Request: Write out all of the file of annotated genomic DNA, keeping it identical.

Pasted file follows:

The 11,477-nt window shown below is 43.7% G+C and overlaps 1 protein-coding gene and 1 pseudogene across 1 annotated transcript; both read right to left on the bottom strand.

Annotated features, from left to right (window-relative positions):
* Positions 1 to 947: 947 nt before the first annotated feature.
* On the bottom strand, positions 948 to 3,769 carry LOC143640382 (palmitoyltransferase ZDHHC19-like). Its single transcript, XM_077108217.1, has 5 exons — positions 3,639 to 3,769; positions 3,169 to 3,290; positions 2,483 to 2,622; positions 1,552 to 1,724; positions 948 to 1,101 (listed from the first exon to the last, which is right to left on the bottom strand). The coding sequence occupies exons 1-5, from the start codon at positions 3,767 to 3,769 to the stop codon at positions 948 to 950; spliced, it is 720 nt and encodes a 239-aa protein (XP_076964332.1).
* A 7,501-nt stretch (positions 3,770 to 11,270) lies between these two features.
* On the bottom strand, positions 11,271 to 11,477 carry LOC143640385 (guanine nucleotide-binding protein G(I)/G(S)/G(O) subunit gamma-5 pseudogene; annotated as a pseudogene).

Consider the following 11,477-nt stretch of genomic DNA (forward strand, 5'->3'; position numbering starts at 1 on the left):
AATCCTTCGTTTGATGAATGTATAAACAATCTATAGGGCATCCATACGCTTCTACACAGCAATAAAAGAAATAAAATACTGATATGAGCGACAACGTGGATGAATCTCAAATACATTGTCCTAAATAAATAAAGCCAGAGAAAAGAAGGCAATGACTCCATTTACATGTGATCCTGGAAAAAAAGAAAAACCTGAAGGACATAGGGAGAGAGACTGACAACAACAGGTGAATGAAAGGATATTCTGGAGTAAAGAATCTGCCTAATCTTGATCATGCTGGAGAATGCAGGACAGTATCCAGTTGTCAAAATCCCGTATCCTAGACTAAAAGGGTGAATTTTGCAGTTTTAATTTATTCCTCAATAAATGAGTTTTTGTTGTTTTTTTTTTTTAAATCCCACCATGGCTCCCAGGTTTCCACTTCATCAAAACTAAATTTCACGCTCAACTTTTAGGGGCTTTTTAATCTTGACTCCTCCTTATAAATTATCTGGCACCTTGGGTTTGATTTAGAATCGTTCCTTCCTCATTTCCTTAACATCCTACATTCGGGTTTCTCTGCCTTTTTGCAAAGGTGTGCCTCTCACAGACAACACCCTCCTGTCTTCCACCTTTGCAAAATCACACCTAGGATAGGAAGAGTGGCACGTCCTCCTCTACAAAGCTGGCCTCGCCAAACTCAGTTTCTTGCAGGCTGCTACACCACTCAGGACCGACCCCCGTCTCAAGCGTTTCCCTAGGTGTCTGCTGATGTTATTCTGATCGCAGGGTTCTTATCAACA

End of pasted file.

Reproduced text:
The 11,477-nt window shown below is 43.7% G+C and overlaps 1 protein-coding gene and 1 pseudogene across 1 annotated transcript; both read right to left on the bottom strand.

Annotated features, from left to right (window-relative positions):
* Positions 1 to 947: 947 nt before the first annotated feature.
* On the bottom strand, positions 948 to 3,769 carry LOC143640382 (palmitoyltransferase ZDHHC19-like). Its single transcript, XM_077108217.1, has 5 exons — positions 3,639 to 3,769; positions 3,169 to 3,290; positions 2,483 to 2,622; positions 1,552 to 1,724; positions 948 to 1,101 (listed from the first exon to the last, which is right to left on the bottom strand). The coding sequence occupies exons 1-5, from the start codon at positions 3,767 to 3,769 to the stop codon at positions 948 to 950; spliced, it is 720 nt and encodes a 239-aa protein (XP_076964332.1).
* A 7,501-nt stretch (positions 3,770 to 11,270) lies between these two features.
* On the bottom strand, positions 11,271 to 11,477 carry LOC143640385 (guanine nucleotide-binding protein G(I)/G(S)/G(O) subunit gamma-5 pseudogene; annotated as a pseudogene).

Consider the following 11,477-nt stretch of genomic DNA (forward strand, 5'->3'; position numbering starts at 1 on the left):
AATCCTTCGTTTGATGAATGTATAAACAATCTATAGGGCATCCATACGCTTCTACACAGCAATAAAAGAAATAAAATACTGATATGAGCGACAACGTGGATGAATCTCAAATACATTGTCCTAAATAAATAAAGCCAGAGAAAAGAAGGCAATGACTCCATTTACATGTGATCCTGGAAAAAAAGAAAAACCTGAAGGACATAGGGAGAGAGACTGACAACAACAGGTGAATGAAAGGATATTCTGGAGTAAAGAATCTGCCTAATCTTGATCATGCTGGAGAATGCAGGACAGTATCCAGTTGTCAAAATCCCGTATCCTAGACTAAAAGGGTGAATTTTGCAGTTTTAATTTATTCCTCAATAAATGAGTTTTTGTTGTTTTTTTTTTTTAAATCCCACCATGGCTCCCAGGTTTCCACTTCATCAAAACTAAATTTCACGCTCAACTTTTAGGGGCTTTTTAATCTTGACTCCTCCTTATAAATTATCTGGCACCTTGGGTTTGATTTAGAATCGTTCCTTCCTCATTTCCTTAACATCCTACATTCGGGTTTCTCTGCCTTTTTGCAAAGGTGTGCCTCTCACAGACAACACCCTCCTGTCTTCCACCTTTGCAAAATCACACCTAGGATAGGAAGAGTGGCACGTCCTCCTCTACAAAGCTGGCCTCGCCAAACTCAGTTTCTTGCAGGCTGCTACACCACTCAGGACCGACCCCCGTCTCAAGCGTTTCCCTAGGTGTCTGCTGATGTTATTCTGATCGCAGGGTTCTTATCAACA